Grupo Axé Capoeira has performed worldwide since its conception in Brazil, making its Canadian debut at the Vancouver International Children’s Festival in 1990. Featuring traditional capoeira music as well as upbeat Brazilian vocals and instrumentals, performances showcase professional capoeiristas and dancers at the height of their skill.
With exciting choreographed dances, internationally acclaimed capoeira, high-ﬂying acrobatics, invigorating music and dazzling costumes, Axé Capoeira performances have enthralled audiences of all ages and sizes in thousands of schools, festivals, and theatres across the globe.
Axé Capoeira performs at a variety of different events from small private functions to major corporate galas. Our performances range from 5 minutes to 45+ minutes in length. Shows can be arranged as a family oriented, educational show suited for elementary schools or an entertaining and electrifying show suited for nightclubs, weddings and festivals.
|A. DEMO||B. EXPO||C. CARNAVAL|
|10-15 minutes||20-30 minutes||45 minutes|
|Capoeira + 1 dance||Capoeira + 2-3 dances||Capoeira + full dance program|
PROGRAM OF DANCES
MARACATU (mah-rah-kah-too) consists of a powerful, heavy rhythm accompanying a courtly procession representing coronation festivities surrounding the Congolese King and Queen in Brazil, who were elected by the Congolese people and served as symbolic ﬁgureheads with no real power. In addition to the royal entourage, the dance features a cast of traditional Afro-Brazilian goddesses, with divine costumes and choreography to match.
COCO DE RODA (kokoo-dee-ho-dah) is a typical dance from the beach regions of northeastern Brazil. Exhilarating vocals accompany colourful choreography based on steps and movements traditional to the indigenous Tupi people of Brazil. With a strong African drumming inﬂuence, the music primarily features a bass drum, snare drum, and tambourine.
MACULELÊ (mah-coo-leh-leh) is an Afro-Brazilian warrior dance created by African slave workers on the sugarcane plantations in Bahia, Northeast Brazil. The dance’s choreography and music is based on the movements and drum rhythms that emerged during harvest seasons, in which slaves used machetes to harvest the sugarcane. Though the dance may feature real machetes, sticks are often used as a safer alternative.
COLHEITA (col-i-heta), portrayed entirely by women, is a traditional dance representing the annual bean harvest in rural Brazil. Colourful and ﬂowing traditional skirts punctuate the dancer’s movements as they swing woven baskets to the music, symbolizing the collecting and sifting of beans.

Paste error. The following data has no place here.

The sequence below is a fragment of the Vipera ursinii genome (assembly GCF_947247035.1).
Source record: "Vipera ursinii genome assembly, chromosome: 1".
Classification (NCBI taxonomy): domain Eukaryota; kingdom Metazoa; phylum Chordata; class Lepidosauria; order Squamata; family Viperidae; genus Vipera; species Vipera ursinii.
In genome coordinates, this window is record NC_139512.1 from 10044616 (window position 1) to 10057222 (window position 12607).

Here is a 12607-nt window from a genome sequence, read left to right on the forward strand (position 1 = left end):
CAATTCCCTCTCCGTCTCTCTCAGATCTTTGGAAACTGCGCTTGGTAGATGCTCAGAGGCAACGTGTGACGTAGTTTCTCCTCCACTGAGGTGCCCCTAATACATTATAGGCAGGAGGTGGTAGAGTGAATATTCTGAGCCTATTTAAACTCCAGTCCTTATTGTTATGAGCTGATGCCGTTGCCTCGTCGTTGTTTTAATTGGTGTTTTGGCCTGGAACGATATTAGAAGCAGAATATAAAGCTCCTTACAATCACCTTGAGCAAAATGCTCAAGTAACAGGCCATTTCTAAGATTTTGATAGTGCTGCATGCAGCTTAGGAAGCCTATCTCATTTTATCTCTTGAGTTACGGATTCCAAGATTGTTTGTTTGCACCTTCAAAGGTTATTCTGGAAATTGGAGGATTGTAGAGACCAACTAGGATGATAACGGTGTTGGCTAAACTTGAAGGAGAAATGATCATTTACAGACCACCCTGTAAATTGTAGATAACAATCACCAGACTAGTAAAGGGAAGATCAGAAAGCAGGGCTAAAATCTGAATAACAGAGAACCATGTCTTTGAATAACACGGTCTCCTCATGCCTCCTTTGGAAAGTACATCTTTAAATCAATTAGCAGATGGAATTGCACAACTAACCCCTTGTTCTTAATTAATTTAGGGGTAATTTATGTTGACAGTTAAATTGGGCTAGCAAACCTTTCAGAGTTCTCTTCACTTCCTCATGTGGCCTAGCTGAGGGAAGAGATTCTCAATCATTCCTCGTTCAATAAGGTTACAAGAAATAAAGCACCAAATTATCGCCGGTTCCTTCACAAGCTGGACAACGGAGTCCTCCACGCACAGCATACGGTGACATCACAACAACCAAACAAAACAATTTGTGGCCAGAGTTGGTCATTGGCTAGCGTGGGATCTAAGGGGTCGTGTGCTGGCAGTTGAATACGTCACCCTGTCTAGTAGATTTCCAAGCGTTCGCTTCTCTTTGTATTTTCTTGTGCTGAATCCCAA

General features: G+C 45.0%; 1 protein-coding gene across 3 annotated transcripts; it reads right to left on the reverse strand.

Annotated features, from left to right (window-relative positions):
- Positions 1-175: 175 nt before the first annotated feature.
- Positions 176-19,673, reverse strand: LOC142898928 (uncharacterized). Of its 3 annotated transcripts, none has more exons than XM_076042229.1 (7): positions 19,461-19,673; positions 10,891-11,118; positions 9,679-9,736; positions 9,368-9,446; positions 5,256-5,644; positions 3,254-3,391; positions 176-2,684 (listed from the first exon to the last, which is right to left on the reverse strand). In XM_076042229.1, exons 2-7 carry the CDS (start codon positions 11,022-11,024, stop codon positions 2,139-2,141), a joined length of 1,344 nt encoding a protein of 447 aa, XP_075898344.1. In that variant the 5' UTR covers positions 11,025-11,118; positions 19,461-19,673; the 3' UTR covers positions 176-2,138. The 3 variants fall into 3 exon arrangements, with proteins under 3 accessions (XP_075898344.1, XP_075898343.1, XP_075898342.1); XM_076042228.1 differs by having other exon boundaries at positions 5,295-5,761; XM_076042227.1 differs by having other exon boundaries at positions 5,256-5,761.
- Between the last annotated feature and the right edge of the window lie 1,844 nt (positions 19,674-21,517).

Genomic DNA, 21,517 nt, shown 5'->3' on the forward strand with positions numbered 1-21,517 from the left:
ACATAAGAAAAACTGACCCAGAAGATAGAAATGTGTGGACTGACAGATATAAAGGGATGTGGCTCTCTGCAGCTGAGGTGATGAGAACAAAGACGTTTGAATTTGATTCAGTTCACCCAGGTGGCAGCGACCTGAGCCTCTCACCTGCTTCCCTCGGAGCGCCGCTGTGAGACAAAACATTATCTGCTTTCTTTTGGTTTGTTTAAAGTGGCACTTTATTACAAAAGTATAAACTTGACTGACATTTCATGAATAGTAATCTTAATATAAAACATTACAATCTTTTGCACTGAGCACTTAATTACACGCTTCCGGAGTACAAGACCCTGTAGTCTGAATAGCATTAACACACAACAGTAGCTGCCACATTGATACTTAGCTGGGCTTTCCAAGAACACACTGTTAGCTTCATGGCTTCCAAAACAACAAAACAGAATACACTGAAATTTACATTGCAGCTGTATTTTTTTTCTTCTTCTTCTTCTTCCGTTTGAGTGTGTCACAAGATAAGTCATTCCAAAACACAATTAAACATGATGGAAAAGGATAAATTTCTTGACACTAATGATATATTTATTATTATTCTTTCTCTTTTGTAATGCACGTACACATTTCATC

AFRO (a-fro) originated among the slaves of Brazil’s colonial era. Its vitality comes from the mixture of steps and rhythms comprising a combination of African, Indigenous, and European inﬂuences. Rapid, free, and independent movement of the arms, chest, head, hips, and feet characteristically emphasize the dance’s rhythmical richness and mesmerizing energy.
SAMBA (sahm-bah) is one of the most popular and well-known dances from Brazil. Featuring a highly contagious rhythm, samba is usually seen during Carnaval and Mardi Gras celebrations around the world.
SAMBA DE RODA (sahm-bah-dee-ho-dah) is a traditional Brazilian dance from the region of the state of Bahia. This dance spread to other parts of Brazil where it became base for the development of the modern Samba. Dancers performing the dance form a circle or “roda” and take turns by dancing in the circle. Those in the circle accompany by clapping their hands and singing.
SAMBA-REGGAE (sahm-bah heg-gay) has given rise to a style of African-influenced dance derived from Afro-Brazilian dance moves. In a social setting, samba-reggae dances tend to be done in a follow-the-leader fashion, with a few skilled dancers initiating moves in a line in front of the crowd, and the whole crowd then following along. In addition, samba-reggae drummers often dance while they drum.
CAPOEIRA The capoeira portion of our shows consists of solo acrobatic numbers as well as a demonstration of how the capoeira game is played in context. Depending on the audience and performer availability, a number of student types may be showcased in procession, from kids to beginners longtime professional.
If you would like to book a performance for an event please contact the following:
Julie Ali: (604) 761-4635